In 2012, it’s doubtful that you will be reading the latest novel on your internet driven 52 inch television screen, but the possibilities are there with downloads becoming a feature for television and internet based screens. Whether you’re looking at an ebook reader or watching your book on TV, you’ll still be sitting on the best reading couch you can find to indulge your favorite passion.

There is also talk of giving books various different endings so the reader can choose which route to follow. Whatever next?

When to Quit on a Book

It was interesting to discover that Nancy Pearl and I have something in common: we both know when to quit on a book.  In a recent article she wrote for The Globe and Mail, Pearl discussed her “Rule of 50,” which is one she has always employed when reading a book.  It is essentially that when she gets to page 50 she stops and decides whether she is still enjoying the book or not: if she is, she keeps reading; if she isn’t, she stops and gives up on the book and goes on to another.

I’ve developed pretty much the same rule over my years of reading and reviewing books.  It didn’t take me long to realize, and each year this “philosophy” is confirmed all the more: there are simply too many books in this world that I want to read, and more of them being published each and every month; also it’s not going to stop.  So over the years I’ve developed my own rule for starting a book: I’ll give it fifty pages to hook me and make me interested; if I’m not engrossed by that fiftieth page, I’ve got plenty more books to read, and in my opinion the author didn’t do their job, at least for what I was hoping to get out of the book.  Sometimes, if I’m mildly interested, I’ll give it a hundred pages and then decide.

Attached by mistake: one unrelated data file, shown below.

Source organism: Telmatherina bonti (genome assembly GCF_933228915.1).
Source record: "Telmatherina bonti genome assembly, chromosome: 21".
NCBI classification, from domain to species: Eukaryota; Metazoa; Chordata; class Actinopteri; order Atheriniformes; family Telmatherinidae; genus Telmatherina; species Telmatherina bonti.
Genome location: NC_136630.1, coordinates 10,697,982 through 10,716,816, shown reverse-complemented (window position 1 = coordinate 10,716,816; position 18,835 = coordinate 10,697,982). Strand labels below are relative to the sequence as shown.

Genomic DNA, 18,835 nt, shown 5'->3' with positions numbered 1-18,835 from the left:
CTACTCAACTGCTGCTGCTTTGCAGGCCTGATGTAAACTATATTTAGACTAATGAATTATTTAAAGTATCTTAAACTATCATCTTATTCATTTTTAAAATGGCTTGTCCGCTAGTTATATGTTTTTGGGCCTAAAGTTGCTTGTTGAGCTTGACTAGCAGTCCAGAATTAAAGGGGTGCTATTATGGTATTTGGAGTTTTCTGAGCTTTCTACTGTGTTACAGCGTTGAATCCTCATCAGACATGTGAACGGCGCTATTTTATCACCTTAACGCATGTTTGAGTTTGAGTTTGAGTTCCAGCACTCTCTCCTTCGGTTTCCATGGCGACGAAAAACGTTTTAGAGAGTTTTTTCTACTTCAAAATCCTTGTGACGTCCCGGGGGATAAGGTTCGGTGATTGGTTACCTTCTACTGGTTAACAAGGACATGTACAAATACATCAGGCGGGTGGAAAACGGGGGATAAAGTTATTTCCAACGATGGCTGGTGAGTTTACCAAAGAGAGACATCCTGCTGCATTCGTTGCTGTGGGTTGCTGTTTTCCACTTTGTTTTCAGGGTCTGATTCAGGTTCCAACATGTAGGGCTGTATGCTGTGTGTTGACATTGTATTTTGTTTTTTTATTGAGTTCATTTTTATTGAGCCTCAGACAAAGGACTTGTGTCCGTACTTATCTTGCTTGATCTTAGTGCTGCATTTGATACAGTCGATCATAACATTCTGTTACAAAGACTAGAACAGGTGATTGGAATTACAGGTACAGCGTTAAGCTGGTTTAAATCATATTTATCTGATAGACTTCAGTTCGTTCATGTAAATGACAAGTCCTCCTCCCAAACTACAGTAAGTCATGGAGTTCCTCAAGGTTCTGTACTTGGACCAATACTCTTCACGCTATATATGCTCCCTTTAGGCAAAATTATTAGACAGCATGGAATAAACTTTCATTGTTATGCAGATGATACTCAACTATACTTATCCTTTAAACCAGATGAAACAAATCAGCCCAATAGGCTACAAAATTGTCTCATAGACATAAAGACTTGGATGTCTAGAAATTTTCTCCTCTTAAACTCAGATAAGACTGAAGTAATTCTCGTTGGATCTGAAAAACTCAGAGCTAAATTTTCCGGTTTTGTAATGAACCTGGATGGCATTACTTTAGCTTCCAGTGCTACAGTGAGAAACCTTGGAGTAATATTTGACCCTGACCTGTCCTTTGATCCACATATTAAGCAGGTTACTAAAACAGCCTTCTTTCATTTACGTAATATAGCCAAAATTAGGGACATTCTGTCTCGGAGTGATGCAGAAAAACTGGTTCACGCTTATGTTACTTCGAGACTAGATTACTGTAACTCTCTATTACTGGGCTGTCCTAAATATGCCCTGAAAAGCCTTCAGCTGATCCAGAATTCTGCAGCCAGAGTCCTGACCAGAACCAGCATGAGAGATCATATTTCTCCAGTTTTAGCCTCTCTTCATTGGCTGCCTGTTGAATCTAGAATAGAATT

I believe this is definitely a good practice to acquire and use when reading, and I encourage others to do it.  That way you’ll be wasting less time on reading something you’re not enjoying — just like wasting time on something else you don’t enjoy and don’t have to keep doing — and spending lots more time on reading books you want to read, and perhaps feel a little less like all this reading is hopeless, as you’ll never get to read everything you want.  This way at least, you stand a shot at it.

Flesh by Richard Laymon

I’m currently reading Richard Laymon’s Flesh.  I’ve read a number of Laymon’s books before and enjoy him for his classic horror writing style of slowly giving out details of whatever horror the particular book is about and not holding back on anything really grisly or disturbing.